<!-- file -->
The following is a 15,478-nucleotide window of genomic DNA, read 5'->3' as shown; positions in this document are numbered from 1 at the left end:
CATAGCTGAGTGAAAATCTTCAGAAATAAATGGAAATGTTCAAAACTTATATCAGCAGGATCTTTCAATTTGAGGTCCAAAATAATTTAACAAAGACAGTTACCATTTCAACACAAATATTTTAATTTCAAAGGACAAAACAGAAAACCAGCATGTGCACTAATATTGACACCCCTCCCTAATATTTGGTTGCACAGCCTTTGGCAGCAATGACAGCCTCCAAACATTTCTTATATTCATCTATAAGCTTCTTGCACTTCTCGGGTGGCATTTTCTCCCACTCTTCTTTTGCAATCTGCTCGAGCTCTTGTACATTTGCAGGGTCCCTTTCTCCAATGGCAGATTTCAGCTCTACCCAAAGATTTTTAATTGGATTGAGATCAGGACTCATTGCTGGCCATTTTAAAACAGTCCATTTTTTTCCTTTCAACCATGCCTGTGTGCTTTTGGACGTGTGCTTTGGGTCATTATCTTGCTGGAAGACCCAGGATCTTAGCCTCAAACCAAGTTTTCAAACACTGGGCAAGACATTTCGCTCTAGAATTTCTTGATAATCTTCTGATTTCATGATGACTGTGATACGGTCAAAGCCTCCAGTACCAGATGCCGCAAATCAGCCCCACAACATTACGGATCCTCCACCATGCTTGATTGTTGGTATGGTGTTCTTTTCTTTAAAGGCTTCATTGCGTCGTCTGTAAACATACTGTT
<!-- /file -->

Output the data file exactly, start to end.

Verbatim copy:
The following is a 15,478-nucleotide window of genomic DNA, read 5'->3' as shown; positions in this document are numbered from 1 at the left end:
CATAGCTGAGTGAAAATCTTCAGAAATAAATGGAAATGTTCAAAACTTATATCAGCAGGATCTTTCAATTTGAGGTCCAAAATAATTTAACAAAGACAGTTACCATTTCAACACAAATATTTTAATTTCAAAGGACAAAACAGAAAACCAGCATGTGCACTAATATTGACACCCCTCCCTAATATTTGGTTGCACAGCCTTTGGCAGCAATGACAGCCTCCAAACATTTCTTATATTCATCTATAAGCTTCTTGCACTTCTCGGGTGGCATTTTCTCCCACTCTTCTTTTGCAATCTGCTCGAGCTCTTGTACATTTGCAGGGTCCCTTTCTCCAATGGCAGATTTCAGCTCTACCCAAAGATTTTTAATTGGATTGAGATCAGGACTCATTGCTGGCCATTTTAAAACAGTCCATTTTTTTCCTTTCAACCATGCCTGTGTGCTTTTGGACGTGTGCTTTGGGTCATTATCTTGCTGGAAGACCCAGGATCTTAGCCTCAAACCAAGTTTTCAAACACTGGGCAAGACATTTCGCTCTAGAATTTCTTGATAATCTTCTGATTTCATGATGACTGTGATACGGTCAAAGCCTCCAGTACCAGATGCCGCAAATCAGCCCCACAACATTACGGATCCTCCACCATGCTTGATTGTTGGTATGGTGTTCTTTTCTTTAAAGGCTTCATTGCGTCGTCTGTAAACATACTGTT